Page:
There will be no requirement to file customs declarations to record the movement of goods between Ireland and Northern Ireland.
Sales of goods from Ireland to the Great Britain should be treated as exports with no Irish VAT chargeable.
The same rules should apply to the sale of goods from Great Britain to Ireland with no VAT chargeable.
Import VAT will arise on the importation of goods into Ireland from Great Britain. It remains to be confirmed if Ireland would still implement postponed VAT accounting on imports which is to be introduced in the event of a no deal Brexit. Postponed VAT accounting for imports would eliminate the VAT cash flow cost of imports resulting in a significant VAT cash flow benefit for traders.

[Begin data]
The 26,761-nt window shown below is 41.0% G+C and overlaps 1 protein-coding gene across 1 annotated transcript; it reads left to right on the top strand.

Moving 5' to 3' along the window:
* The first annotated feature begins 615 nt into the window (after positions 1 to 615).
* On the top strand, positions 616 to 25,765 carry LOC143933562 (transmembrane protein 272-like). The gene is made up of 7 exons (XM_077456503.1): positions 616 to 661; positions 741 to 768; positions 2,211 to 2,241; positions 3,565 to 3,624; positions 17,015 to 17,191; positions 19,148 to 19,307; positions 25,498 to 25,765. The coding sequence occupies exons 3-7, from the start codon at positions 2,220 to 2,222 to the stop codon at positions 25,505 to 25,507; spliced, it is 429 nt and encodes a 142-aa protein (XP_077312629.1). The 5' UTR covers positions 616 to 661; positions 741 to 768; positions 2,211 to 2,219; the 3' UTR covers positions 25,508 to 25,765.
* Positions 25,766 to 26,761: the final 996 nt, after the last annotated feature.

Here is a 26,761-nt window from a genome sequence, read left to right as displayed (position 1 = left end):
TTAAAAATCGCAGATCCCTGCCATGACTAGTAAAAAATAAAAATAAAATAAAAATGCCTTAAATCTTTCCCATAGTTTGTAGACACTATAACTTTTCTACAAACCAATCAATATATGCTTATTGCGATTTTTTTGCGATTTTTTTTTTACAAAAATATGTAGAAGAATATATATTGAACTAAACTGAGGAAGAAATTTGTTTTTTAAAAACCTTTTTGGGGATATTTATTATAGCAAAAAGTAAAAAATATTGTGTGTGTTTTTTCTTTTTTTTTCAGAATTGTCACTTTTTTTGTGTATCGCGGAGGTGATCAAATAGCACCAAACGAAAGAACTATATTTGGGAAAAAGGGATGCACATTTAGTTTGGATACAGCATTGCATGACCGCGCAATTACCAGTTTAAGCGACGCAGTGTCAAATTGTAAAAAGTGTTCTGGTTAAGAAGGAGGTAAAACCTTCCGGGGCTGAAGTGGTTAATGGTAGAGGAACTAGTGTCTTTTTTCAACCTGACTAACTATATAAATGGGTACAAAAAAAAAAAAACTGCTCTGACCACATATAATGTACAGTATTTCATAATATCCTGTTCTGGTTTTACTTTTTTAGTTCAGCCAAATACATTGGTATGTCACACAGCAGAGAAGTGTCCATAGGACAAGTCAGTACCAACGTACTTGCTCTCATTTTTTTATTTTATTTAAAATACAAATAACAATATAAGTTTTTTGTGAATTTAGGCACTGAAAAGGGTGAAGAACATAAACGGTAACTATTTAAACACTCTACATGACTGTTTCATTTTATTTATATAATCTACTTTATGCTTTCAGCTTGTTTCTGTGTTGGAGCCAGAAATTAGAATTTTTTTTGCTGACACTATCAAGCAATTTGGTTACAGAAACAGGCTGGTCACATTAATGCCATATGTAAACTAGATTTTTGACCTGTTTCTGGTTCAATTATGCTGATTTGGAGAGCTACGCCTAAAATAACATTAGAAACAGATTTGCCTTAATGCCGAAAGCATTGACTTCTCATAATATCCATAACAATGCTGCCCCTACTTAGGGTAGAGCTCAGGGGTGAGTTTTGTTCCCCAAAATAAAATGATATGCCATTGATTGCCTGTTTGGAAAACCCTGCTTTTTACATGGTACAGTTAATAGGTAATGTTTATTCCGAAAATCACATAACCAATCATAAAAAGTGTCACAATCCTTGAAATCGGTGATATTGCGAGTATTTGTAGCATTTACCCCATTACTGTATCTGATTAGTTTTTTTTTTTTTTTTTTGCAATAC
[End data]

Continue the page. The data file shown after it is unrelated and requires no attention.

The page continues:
A similar position will apply in respect of imports of goods into Great Britain from Ireland which will attract import VAT. As in Ireland it remains to be confirmed if postponed VAT accounting would be introduced in Great Britain which is planned to be introduced in a no deal scenario.
These VAT recording requirements will continue to apply to trade between Ireland and Great Britain even if a free trade agreement is reached.
Customs controls will apply to the movement of goods between Ireland and Great Britain when the transitional period expires.
After the end of the transitional period Customs Tariffs will apply to trade between Ireland and Great Britain unless relieved under a free trade agreement. A free trade agreement will only apply to goods of EU or UK origin. For example it would not remove potential tariffs on goods imported into Ireland from outside the EU which are subsequently sold on to customers in the UK.